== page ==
At the occasion of third Sustainability Academy of Health of Mother Earth Foundation (HOMEF), Director of HOMEF, Nnimmo Bassey, in Bori, Ogoni pays tribute to late environmental activist, Ken Saro-Wiwa
When Ken Saro-Wiwa wrote that silence was tantamount to treason he knew what he was saying. When he declared in the dock that We All Stand Before History, he was as prescient as any prophet could be.
Today, we see clearly that keeping silent in the face of ecological destruction is treason. Keeping silent while the environment and the people die is not just being callous but is plain treason. He knew the vision of the Ogonis and had no doubts about his mission. He endured personal insults, attacks and pains. He took all that because he desired to see a democratic Nigerian nation where no group or individual is marginalised and where everyone lives in dignity in an environment that is safe and supportive of livelihoods. In the Pantheon of great African and global leaders and although he was not a president of a nation he sits well alongside great visionary African leaders.
Ken Saro-Wiwa was a man of many dreams. He was murdered, but as is universally accepted, even if you kill the messenger, you cannot kill the dream. Today, we are gathered here to interrogate the turmoil in Africa and seek to find out what the roots are and whether there is are common factors connecting them. We want to ask the questions: when, where and why did the rain begin to drench us. How could storm clouds gather and yet we say there would be no rain?
One of the regrets of Ken Saro-Wiwa was that he and the Ogoni leaders in the struggle in the early 1990s had not invested enough time in training up cadres and upcoming leaders. He stated this in a number of ways in the communications he was able to smuggle out of prison. He read this in the very last letter he wrote while in detention and which is included in Silence Would Be Treason – The Last Writings of Ken Saro-Wiwa, a book we are proud to present to you today in this historic Ogoni capital city, Bori. Permit me to quote him on this:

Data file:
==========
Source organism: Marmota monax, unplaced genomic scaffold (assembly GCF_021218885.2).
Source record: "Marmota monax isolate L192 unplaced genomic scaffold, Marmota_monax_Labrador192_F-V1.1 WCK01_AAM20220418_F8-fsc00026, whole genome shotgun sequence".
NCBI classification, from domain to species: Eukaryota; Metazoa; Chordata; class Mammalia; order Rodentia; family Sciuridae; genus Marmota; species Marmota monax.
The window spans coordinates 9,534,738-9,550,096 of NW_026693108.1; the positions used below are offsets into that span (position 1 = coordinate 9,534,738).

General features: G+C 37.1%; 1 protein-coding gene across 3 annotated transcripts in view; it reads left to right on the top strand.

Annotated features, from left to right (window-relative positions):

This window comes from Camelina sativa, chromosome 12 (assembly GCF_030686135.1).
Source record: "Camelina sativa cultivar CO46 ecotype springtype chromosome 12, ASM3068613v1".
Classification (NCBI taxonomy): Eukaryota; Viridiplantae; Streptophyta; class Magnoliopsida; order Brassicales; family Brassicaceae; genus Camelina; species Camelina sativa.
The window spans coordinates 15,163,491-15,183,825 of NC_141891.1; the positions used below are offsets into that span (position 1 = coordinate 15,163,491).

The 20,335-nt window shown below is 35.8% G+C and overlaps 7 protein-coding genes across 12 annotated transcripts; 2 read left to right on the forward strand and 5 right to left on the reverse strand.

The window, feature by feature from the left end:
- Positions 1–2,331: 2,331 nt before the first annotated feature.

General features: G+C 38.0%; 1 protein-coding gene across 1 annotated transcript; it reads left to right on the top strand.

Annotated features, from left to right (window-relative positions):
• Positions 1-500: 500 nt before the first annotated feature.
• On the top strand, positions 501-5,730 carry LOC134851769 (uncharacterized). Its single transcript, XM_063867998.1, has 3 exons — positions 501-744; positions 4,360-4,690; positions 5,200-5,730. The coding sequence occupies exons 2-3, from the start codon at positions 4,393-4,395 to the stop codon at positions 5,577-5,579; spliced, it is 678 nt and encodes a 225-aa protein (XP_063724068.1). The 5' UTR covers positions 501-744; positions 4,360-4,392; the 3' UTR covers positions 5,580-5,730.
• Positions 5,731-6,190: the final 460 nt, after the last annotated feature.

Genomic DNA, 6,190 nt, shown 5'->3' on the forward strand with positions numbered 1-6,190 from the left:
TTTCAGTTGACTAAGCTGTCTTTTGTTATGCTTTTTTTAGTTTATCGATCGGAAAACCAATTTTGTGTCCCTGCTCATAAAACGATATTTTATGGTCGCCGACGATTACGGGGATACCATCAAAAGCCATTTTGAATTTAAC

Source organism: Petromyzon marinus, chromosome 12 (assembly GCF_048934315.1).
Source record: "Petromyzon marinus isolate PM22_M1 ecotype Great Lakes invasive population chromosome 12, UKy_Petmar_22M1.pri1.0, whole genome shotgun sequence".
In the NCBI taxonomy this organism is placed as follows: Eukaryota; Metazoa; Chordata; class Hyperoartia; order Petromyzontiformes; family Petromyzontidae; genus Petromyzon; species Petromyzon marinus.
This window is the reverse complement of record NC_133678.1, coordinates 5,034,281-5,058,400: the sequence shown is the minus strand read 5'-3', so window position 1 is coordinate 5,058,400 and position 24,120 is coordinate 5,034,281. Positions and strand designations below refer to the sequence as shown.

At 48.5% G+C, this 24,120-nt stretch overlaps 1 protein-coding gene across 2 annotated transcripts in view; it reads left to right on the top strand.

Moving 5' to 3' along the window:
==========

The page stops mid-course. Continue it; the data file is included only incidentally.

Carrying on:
“One source of worry is what will happen to our struggle when Ledum and I are put away. We had not had enough time to train the cadres or put alternative leaderships in place. And putting members of the Steering Committee on the police wanted list has deprived us of a lot of hands. I have been able to direct things and even contribute to the publicity war from detention. I don’t know if I’ll be able to do so from prison. We have no funds, not even a bank account. Everything had hinged so much upon my resources that my absence will cause a lot of problems. We’ll have to get around that somehow.”
It is inspiring to see that the seeds sown by the martyrs of the Ogoni struggle continue to fire the imaginations of the marginalised peoples of the world and all those engaged in the epic battles for ecological sanity. Saro-Wiwa was an apostle of peaceful resistance and like others before him the arrows aimed at him by agents of multinational corporations and the governments that polish their bloody shoes did not cow him. His vision of an Ogoni ethnic nation of proud and dignified peoples lives on. Today, everyone sees the Ogonis and marvel at the tenacity with which you all are committed to peaceful resistance in the face of ecological provocations and extreme pressures including those of land grabbing and outright violence.